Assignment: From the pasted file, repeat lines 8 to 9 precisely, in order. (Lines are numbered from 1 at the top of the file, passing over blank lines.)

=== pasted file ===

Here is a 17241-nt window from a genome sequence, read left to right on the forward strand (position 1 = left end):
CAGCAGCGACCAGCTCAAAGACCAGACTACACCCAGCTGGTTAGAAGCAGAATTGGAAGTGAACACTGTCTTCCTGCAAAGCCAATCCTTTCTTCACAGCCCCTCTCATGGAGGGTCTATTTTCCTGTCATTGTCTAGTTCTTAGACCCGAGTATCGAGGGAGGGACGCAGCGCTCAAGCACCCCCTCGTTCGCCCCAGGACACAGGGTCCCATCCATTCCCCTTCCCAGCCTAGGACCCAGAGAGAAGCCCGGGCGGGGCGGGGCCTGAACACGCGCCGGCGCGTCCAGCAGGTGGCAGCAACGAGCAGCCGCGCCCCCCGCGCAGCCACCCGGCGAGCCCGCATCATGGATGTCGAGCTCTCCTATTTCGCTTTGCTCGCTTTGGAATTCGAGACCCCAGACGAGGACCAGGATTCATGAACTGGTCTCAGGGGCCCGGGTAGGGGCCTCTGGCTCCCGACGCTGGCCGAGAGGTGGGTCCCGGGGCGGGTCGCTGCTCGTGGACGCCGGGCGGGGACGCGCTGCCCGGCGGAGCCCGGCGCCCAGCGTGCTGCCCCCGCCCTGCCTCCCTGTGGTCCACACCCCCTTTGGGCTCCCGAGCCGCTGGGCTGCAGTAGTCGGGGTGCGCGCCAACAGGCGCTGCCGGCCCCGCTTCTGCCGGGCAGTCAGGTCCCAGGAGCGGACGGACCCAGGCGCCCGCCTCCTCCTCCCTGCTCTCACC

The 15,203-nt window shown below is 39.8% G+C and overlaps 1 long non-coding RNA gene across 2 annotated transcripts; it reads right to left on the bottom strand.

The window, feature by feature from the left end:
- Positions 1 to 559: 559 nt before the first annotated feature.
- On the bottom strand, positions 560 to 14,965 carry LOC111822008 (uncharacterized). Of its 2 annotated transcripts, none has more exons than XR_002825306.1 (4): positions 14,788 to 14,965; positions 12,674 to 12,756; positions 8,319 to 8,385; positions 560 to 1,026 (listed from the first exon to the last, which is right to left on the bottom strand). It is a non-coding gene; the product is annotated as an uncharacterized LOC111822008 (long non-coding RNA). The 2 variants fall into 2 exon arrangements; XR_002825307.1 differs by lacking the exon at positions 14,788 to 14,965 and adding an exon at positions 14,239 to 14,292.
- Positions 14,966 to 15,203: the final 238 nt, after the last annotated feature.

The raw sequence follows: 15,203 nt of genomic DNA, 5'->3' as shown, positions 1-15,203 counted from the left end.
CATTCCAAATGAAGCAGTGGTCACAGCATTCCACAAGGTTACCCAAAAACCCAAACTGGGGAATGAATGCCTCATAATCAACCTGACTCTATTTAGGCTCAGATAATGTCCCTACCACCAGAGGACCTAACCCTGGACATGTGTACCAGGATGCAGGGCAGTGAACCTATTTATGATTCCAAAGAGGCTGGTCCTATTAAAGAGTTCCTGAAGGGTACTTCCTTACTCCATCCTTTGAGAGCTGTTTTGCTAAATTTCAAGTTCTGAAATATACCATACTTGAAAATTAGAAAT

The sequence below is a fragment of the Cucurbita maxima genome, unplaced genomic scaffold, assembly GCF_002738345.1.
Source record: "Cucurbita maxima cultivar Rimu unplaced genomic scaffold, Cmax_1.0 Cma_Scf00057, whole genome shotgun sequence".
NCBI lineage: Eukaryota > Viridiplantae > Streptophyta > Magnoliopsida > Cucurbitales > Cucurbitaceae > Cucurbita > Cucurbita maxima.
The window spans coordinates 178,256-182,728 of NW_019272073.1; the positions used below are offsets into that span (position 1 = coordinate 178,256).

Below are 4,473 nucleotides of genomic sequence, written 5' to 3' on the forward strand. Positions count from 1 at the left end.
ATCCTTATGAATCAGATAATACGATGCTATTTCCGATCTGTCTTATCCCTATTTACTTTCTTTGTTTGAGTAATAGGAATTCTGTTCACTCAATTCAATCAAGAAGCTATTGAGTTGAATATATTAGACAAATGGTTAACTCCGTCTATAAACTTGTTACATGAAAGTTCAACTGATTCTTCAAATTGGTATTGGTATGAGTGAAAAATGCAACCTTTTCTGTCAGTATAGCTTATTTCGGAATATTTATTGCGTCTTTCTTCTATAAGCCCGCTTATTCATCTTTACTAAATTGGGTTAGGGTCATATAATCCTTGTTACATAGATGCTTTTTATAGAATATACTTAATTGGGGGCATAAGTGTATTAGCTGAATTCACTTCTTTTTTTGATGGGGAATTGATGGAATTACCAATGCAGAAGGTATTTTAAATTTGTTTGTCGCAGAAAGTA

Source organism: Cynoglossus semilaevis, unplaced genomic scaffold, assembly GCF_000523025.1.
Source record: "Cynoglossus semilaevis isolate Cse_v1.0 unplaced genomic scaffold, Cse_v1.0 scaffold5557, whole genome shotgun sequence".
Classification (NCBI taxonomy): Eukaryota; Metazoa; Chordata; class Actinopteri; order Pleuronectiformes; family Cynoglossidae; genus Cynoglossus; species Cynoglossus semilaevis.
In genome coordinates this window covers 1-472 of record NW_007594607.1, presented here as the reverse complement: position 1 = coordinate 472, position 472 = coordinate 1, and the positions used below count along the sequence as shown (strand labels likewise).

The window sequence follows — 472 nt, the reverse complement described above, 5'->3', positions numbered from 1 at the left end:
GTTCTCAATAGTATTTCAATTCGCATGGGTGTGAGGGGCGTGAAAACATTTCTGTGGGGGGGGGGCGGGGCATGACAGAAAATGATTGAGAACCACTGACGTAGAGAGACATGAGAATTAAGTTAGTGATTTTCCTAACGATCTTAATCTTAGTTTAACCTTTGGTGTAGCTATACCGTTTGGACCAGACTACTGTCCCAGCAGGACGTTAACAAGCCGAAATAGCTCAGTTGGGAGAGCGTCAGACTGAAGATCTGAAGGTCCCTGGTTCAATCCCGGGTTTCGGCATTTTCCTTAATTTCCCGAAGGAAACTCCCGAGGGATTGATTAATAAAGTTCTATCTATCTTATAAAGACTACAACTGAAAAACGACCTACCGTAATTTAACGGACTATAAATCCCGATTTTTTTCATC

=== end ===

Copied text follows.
The raw sequence follows: 15,203 nt of genomic DNA, 5'->3' as shown, positions 1-15,203 counted from the left end.
CATTCCAAATGAAGCAGTGGTCACAGCATTCCACAAGGTTACCCAAAAACCCAAACTGGGGAATGAATGCCTCATAATCAACCTGACTCTATTTAGGCTCAGATAATGTCCCTACCACCAGAGGACCTAACCCTGGACATGTGTACCAGGATGCAGGGCAGTGAACCTATTTATGATTCCAAAGAGGCTGGTCCTATTAAAGAGTTCCTGAAGGGTACTTCCTTACTCCATCCTTTGAGAGCTGTTTTGCTAAATTTCAAGTTCTGAAATATACCATACTTGAAAATTAGAAAT